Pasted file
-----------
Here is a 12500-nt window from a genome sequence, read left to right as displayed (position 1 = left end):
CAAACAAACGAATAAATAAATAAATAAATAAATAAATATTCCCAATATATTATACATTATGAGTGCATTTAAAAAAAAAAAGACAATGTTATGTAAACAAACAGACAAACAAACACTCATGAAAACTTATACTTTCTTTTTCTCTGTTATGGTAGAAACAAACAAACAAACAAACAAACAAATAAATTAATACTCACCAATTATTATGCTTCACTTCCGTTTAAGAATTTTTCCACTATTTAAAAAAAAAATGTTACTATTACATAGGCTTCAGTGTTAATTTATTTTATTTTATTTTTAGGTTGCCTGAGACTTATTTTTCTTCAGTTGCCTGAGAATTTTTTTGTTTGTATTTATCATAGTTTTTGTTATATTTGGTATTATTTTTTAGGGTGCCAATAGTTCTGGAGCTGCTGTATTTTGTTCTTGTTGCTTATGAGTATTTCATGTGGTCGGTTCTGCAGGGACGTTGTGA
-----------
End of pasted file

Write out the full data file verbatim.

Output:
Here is a 12500-nt window from a genome sequence, read left to right as displayed (position 1 = left end):
CAAACAAACGAATAAATAAATAAATAAATAAATAAATATTCCCAATATATTATACATTATGAGTGCATTTAAAAAAAAAAAGACAATGTTATGTAAACAAACAGACAAACAAACACTCATGAAAACTTATACTTTCTTTTTCTCTGTTATGGTAGAAACAAACAAACAAACAAACAAACAAATAAATTAATACTCACCAATTATTATGCTTCACTTCCGTTTAAGAATTTTTCCACTATTTAAAAAAAAAATGTTACTATTACATAGGCTTCAGTGTTAATTTATTTTATTTTATTTTTAGGTTGCCTGAGACTTATTTTTCTTCAGTTGCCTGAGAATTTTTTTGTTTGTATTTATCATAGTTTTTGTTATATTTGGTATTATTTTTTAGGGTGCCAATAGTTCTGGAGCTGCTGTATTTTGTTCTTGTTGCTTATGAGTATTTCATGTGGTCGGTTCTGCAGGGACGTTGTGA